Old Mountain Phelps cut the first trail up Mount Marcy in 1861. It began between the two Ausable Lakes, ascended Bartlett Ridge, went down into Panther Gorge, and then climbed a slide on the mountain’s southeast face.
Judging from a sketch in Forest and Crag, a history of trail building in the Northeast, Phelps took the shortest route possible from point A to point B. Many early trails in the Adirondacks followed the same pattern, making a beeline for the summit.
The thinking in those days was shorter is better. But trails that are straight and steep often turn into rivulets in spring and over time become badly eroded. Thus, the switchback was born.
A switchback trail zigs and zags up a slope, following the terrain’s natural features. By necessity, such trails are longer than straight trails, but they are easier on the knees and the landscape. In recent years, Adirondack trail builders have adopted the switchback model. The rerouted trail up Baxter Mountain in Keene is one example. Another is the new trail up Coney Mountain south of Tupper Lake.
Coney is a small peak with a panoramic view, a combination that makes it popular throughout the year. The old trail shot straight up the west side of the mountain from Route 30. The new trail, constructed by the Adirondack Mountain Club, starts on the west side but curls around to the north and finally approaches the top from the east. I guess that makes it more of a spiral than a switchback, but the goal is the same: keep the grade easy to minimize erosion. I first hiked the new trail in December for a story that appears in the January/February issue of the Adirondack Explorer. (The story is not available online.)
As I ascended, I kept thinking that this would be a great trail to ski. Not only are the gradients moderate, but the woods are fairly open—always a plus in case you need to pull off to stop or slow down. So I returned to Coney last weekend with my telemark skis. Thanks to the nylon skins affixed to the bottoms, I was able to ascend easily. The trail had been packed down by four snowshoers whom I encountered on their descent. They seemed surprised to see someone on skis. I stopped to chat. Often when I introduce myself on the trail, people recognize my name from the Explorer, but not in this case.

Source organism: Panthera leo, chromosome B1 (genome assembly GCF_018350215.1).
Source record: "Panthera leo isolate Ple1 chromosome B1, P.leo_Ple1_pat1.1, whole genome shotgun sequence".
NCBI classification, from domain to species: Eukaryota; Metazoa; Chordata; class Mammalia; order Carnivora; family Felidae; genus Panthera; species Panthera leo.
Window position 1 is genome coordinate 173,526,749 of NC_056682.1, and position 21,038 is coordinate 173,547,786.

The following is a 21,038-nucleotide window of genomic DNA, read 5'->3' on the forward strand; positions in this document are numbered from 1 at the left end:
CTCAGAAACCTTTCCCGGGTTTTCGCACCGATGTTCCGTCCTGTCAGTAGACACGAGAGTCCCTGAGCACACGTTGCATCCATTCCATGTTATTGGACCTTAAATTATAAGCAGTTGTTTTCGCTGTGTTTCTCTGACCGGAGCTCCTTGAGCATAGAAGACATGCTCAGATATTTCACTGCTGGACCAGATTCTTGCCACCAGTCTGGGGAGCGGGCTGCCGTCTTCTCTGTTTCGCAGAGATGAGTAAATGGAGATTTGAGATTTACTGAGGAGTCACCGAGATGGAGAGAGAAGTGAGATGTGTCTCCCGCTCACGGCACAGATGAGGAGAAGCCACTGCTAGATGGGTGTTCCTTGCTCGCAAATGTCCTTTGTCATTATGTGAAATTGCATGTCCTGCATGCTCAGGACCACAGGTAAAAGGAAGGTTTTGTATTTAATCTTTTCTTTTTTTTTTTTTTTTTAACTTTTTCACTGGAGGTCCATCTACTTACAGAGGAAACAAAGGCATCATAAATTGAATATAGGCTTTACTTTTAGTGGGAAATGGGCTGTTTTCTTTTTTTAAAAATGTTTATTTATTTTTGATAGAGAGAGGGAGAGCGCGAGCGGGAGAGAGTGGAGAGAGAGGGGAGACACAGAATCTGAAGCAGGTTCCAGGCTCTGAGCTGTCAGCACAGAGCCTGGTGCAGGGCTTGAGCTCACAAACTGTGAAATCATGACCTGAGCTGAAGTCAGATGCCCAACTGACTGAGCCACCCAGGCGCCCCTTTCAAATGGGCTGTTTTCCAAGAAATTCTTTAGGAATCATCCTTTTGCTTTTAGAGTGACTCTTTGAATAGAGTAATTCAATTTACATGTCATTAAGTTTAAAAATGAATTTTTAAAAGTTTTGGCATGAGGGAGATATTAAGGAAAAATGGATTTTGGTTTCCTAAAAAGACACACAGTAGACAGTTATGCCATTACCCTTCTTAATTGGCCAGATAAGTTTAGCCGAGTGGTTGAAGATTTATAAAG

Soon after, I came to the end of the mile-long trail. Although clouds limited the view, the summit was serene and lovely. Snow clung to the bare branches of young trees. Deep powder blanketed most of the summit. Despite the clouds, I could see the southern end of Tupper Lake. Time for the descent. I made a few turns in the powder, then picked my way down a short, steep pitch to a saddle. Next came the best part: a long run down the new trail. Beforehand, I activated the video function on my camera, which was strapped to my chest. Click here to watch the video.
The skiing was a blast. Beware, however, that there is a rocky section of trail that traces the base of the mountain. If skiing, you need to stop before reaching it. If you do, you can shuffle through this stretch without much difficulty as the trail is more or less flat here. I arrived at the trailhead with a renewed appreciation for the principles of modern trail design. As a backcountry skier, I hope to see more switchbacks and spirals. But I also wish trail builders would always keep skiers in mind. Whenever possible, trails should accommodate both skiers and hikers.
Incidentally, when I returned to my car, I found a note from the snowshoers: “Nice article about Coney. We enjoyed it.”
Photo by Phil Brown: Coney Mountain’s summit.
Phil Brown is the editor of the Adirondack Explorer newsmagazine.